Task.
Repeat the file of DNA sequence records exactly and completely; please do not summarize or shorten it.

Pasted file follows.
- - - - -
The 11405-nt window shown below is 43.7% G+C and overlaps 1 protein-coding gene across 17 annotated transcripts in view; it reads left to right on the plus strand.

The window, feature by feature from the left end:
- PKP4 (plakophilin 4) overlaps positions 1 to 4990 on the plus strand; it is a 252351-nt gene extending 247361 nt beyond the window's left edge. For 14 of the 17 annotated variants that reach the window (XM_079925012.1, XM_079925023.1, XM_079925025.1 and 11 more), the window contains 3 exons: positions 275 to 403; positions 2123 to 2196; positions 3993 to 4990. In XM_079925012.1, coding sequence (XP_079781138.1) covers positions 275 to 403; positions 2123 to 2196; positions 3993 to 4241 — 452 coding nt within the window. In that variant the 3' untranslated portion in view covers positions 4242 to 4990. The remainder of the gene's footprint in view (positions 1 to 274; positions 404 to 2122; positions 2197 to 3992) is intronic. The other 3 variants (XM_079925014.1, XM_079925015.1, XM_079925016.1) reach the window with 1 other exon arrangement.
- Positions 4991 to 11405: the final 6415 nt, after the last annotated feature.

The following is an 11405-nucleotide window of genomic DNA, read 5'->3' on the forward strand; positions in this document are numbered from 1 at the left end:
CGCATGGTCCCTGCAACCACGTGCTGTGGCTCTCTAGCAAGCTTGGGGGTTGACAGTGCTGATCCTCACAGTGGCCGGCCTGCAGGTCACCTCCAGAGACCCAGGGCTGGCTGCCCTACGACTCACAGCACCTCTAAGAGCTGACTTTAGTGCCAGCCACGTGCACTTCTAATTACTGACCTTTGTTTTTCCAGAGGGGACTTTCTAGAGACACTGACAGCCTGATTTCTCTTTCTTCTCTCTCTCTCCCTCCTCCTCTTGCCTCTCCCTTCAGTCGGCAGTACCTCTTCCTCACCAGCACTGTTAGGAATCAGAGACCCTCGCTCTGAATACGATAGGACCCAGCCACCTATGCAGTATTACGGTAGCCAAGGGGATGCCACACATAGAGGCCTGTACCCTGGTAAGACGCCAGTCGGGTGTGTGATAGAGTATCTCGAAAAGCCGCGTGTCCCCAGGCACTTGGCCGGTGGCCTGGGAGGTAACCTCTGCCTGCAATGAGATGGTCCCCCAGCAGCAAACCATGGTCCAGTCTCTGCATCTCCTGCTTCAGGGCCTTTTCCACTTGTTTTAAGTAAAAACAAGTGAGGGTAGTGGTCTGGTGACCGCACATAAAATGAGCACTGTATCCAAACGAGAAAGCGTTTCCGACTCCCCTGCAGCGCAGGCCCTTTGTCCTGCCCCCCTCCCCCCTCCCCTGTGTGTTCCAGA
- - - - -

The 11405-nt window shown below is 43.7% G+C and overlaps 1 protein-coding gene across 17 annotated transcripts in view; it reads left to right on the plus strand.

The window, feature by feature from the left end:
- PKP4 (plakophilin 4) overlaps positions 1 to 4990 on the plus strand; it is a 252351-nt gene extending 247361 nt beyond the window's left edge. For 14 of the 17 annotated variants that reach the window (XM_079925012.1, XM_079925023.1, XM_079925025.1 and 11 more), the window contains 3 exons: positions 275 to 403; positions 2123 to 2196; positions 3993 to 4990. In XM_079925012.1, coding sequence (XP_079781138.1) covers positions 275 to 403; positions 2123 to 2196; positions 3993 to 4241 — 452 coding nt within the window. In that variant the 3' untranslated portion in view covers positions 4242 to 4990. The remainder of the gene's footprint in view (positions 1 to 274; positions 404 to 2122; positions 2197 to 3992) is intronic. The other 3 variants (XM_079925014.1, XM_079925015.1, XM_079925016.1) reach the window with 1 other exon arrangement.
- Positions 4991 to 11405: the final 6415 nt, after the last annotated feature.

The following is an 11405-nucleotide window of genomic DNA, read 5'->3' on the forward strand; positions in this document are numbered from 1 at the left end:
CGCATGGTCCCTGCAACCACGTGCTGTGGCTCTCTAGCAAGCTTGGGGGTTGACAGTGCTGATCCTCACAGTGGCCGGCCTGCAGGTCACCTCCAGAGACCCAGGGCTGGCTGCCCTACGACTCACAGCACCTCTAAGAGCTGACTTTAGTGCCAGCCACGTGCACTTCTAATTACTGACCTTTGTTTTTCCAGAGGGGACTTTCTAGAGACACTGACAGCCTGATTTCTCTTTCTTCTCTCTCTCTCCCTCCTCCTCTTGCCTCTCCCTTCAGTCGGCAGTACCTCTTCCTCACCAGCACTGTTAGGAATCAGAGACCCTCGCTCTGAATACGATAGGACCCAGCCACCTATGCAGTATTACGGTAGCCAAGGGGATGCCACACATAGAGGCCTGTACCCTGGTAAGACGCCAGTCGGGTGTGTGATAGAGTATCTCGAAAAGCCGCGTGTCCCCAGGCACTTGGCCGGTGGCCTGGGAGGTAACCTCTGCCTGCAATGAGATGGTCCCCCAGCAGCAAACCATGGTCCAGTCTCTGCATCTCCTGCTTCAGGGCCTTTTCCACTTGTTTTAAGTAAAAACAAGTGAGGGTAGTGGTCTGGTGACCGCACATAAAATGAGCACTGTATCCAAACGAGAAAGCGTTTCCGACTCCCCTGCAGCGCAGGCCCTTTGTCCTGCCCCCCTCCCCCCTCCCCTGTGTGTTCCAGA